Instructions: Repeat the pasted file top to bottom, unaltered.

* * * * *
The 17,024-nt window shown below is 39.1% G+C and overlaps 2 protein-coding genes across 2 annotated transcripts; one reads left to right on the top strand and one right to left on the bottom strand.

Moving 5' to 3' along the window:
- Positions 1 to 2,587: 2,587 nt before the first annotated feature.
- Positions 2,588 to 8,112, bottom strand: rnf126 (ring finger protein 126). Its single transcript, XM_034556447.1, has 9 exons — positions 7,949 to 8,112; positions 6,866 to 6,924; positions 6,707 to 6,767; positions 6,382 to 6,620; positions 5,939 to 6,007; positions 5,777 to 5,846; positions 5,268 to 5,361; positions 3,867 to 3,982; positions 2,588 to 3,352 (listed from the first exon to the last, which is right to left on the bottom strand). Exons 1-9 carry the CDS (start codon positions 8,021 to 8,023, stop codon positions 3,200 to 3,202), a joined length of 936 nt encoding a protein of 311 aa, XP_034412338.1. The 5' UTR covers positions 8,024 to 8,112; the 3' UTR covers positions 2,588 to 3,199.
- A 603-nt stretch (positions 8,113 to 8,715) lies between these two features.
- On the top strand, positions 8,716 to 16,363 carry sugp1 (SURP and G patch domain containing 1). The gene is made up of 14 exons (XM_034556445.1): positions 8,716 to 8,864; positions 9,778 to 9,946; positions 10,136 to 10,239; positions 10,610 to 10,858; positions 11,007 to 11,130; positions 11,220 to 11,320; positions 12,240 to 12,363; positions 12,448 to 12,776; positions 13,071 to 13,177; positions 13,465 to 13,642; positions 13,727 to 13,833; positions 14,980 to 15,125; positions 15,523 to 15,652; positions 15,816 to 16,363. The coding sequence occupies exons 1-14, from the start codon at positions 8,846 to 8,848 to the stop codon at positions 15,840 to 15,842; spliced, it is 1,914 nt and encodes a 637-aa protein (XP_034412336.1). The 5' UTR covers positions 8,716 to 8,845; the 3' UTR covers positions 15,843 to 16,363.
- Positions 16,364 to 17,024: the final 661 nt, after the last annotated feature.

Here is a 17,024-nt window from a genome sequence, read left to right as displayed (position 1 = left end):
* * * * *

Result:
The 17,024-nt window shown below is 39.1% G+C and overlaps 2 protein-coding genes across 2 annotated transcripts; one reads left to right on the top strand and one right to left on the bottom strand.

Moving 5' to 3' along the window:
- Positions 1 to 2,587: 2,587 nt before the first annotated feature.
- Positions 2,588 to 8,112, bottom strand: rnf126 (ring finger protein 126). Its single transcript, XM_034556447.1, has 9 exons — positions 7,949 to 8,112; positions 6,866 to 6,924; positions 6,707 to 6,767; positions 6,382 to 6,620; positions 5,939 to 6,007; positions 5,777 to 5,846; positions 5,268 to 5,361; positions 3,867 to 3,982; positions 2,588 to 3,352 (listed from the first exon to the last, which is right to left on the bottom strand). Exons 1-9 carry the CDS (start codon positions 8,021 to 8,023, stop codon positions 3,200 to 3,202), a joined length of 936 nt encoding a protein of 311 aa, XP_034412338.1. The 5' UTR covers positions 8,024 to 8,112; the 3' UTR covers positions 2,588 to 3,199.
- A 603-nt stretch (positions 8,113 to 8,715) lies between these two features.
- On the top strand, positions 8,716 to 16,363 carry sugp1 (SURP and G patch domain containing 1). The gene is made up of 14 exons (XM_034556445.1): positions 8,716 to 8,864; positions 9,778 to 9,946; positions 10,136 to 10,239; positions 10,610 to 10,858; positions 11,007 to 11,130; positions 11,220 to 11,320; positions 12,240 to 12,363; positions 12,448 to 12,776; positions 13,071 to 13,177; positions 13,465 to 13,642; positions 13,727 to 13,833; positions 14,980 to 15,125; positions 15,523 to 15,652; positions 15,816 to 16,363. The coding sequence occupies exons 1-14, from the start codon at positions 8,846 to 8,848 to the stop codon at positions 15,840 to 15,842; spliced, it is 1,914 nt and encodes a 637-aa protein (XP_034412336.1). The 5' UTR covers positions 8,716 to 8,845; the 3' UTR covers positions 15,843 to 16,363.
- Positions 16,364 to 17,024: the final 661 nt, after the last annotated feature.

Here is a 17,024-nt window from a genome sequence, read left to right as displayed (position 1 = left end):